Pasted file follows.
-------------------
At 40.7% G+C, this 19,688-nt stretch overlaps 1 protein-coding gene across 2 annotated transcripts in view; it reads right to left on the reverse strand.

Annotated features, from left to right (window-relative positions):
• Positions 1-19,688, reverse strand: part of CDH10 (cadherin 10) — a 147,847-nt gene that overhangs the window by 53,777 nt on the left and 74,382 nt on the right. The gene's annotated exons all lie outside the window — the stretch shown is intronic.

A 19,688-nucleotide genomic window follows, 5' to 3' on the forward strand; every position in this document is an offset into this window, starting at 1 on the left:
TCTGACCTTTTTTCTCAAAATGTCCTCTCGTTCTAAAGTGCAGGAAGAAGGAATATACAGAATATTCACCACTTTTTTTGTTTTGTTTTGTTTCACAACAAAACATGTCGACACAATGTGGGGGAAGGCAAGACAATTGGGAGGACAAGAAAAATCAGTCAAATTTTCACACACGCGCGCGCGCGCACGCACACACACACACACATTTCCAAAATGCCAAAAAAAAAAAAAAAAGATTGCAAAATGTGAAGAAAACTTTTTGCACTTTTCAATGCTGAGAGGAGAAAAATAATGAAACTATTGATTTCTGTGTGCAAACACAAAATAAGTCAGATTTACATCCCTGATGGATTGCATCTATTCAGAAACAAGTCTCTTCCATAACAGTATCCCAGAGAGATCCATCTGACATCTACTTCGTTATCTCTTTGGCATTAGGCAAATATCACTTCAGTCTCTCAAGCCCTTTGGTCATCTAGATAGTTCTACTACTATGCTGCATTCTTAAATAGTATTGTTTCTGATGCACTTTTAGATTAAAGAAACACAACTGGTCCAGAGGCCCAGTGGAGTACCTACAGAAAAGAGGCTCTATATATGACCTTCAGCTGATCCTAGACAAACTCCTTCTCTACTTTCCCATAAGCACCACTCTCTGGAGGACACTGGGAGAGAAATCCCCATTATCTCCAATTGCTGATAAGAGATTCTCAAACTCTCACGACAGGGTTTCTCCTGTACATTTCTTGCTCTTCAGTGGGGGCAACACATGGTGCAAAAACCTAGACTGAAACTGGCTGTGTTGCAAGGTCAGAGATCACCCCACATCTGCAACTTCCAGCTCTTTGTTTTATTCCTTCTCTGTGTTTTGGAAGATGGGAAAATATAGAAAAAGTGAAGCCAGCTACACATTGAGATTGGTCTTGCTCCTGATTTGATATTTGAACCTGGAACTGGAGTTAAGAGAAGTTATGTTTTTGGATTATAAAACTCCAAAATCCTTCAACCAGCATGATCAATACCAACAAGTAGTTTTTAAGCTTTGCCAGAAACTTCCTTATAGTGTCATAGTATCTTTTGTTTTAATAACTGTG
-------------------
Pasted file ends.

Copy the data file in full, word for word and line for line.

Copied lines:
At 40.7% G+C, this 19,688-nt stretch overlaps 1 protein-coding gene across 2 annotated transcripts in view; it reads right to left on the reverse strand.

Annotated features, from left to right (window-relative positions):
• Positions 1-19,688, reverse strand: part of CDH10 (cadherin 10) — a 147,847-nt gene that overhangs the window by 53,777 nt on the left and 74,382 nt on the right. The gene's annotated exons all lie outside the window — the stretch shown is intronic.

A 19,688-nucleotide genomic window follows, 5' to 3' on the forward strand; every position in this document is an offset into this window, starting at 1 on the left:
TCTGACCTTTTTTCTCAAAATGTCCTCTCGTTCTAAAGTGCAGGAAGAAGGAATATACAGAATATTCACCACTTTTTTTGTTTTGTTTTGTTTCACAACAAAACATGTCGACACAATGTGGGGGAAGGCAAGACAATTGGGAGGACAAGAAAAATCAGTCAAATTTTCACACACGCGCGCGCGCGCACGCACACACACACACACATTTCCAAAATGCCAAAAAAAAAAAAAAAAGATTGCAAAATGTGAAGAAAACTTTTTGCACTTTTCAATGCTGAGAGGAGAAAAATAATGAAACTATTGATTTCTGTGTGCAAACACAAAATAAGTCAGATTTACATCCCTGATGGATTGCATCTATTCAGAAACAAGTCTCTTCCATAACAGTATCCCAGAGAGATCCATCTGACATCTACTTCGTTATCTCTTTGGCATTAGGCAAATATCACTTCAGTCTCTCAAGCCCTTTGGTCATCTAGATAGTTCTACTACTATGCTGCATTCTTAAATAGTATTGTTTCTGATGCACTTTTAGATTAAAGAAACACAACTGGTCCAGAGGCCCAGTGGAGTACCTACAGAAAAGAGGCTCTATATATGACCTTCAGCTGATCCTAGACAAACTCCTTCTCTACTTTCCCATAAGCACCACTCTCTGGAGGACACTGGGAGAGAAATCCCCATTATCTCCAATTGCTGATAAGAGATTCTCAAACTCTCACGACAGGGTTTCTCCTGTACATTTCTTGCTCTTCAGTGGGGGCAACACATGGTGCAAAAACCTAGACTGAAACTGGCTGTGTTGCAAGGTCAGAGATCACCCCACATCTGCAACTTCCAGCTCTTTGTTTTATTCCTTCTCTGTGTTTTGGAAGATGGGAAAATATAGAAAAAGTGAAGCCAGCTACACATTGAGATTGGTCTTGCTCCTGATTTGATATTTGAACCTGGAACTGGAGTTAAGAGAAGTTATGTTTTTGGATTATAAAACTCCAAAATCCTTCAACCAGCATGATCAATACCAACAAGTAGTTTTTAAGCTTTGCCAGAAACTTCCTTATAGTGTCATAGTATCTTTTGTTTTAATAACTGTG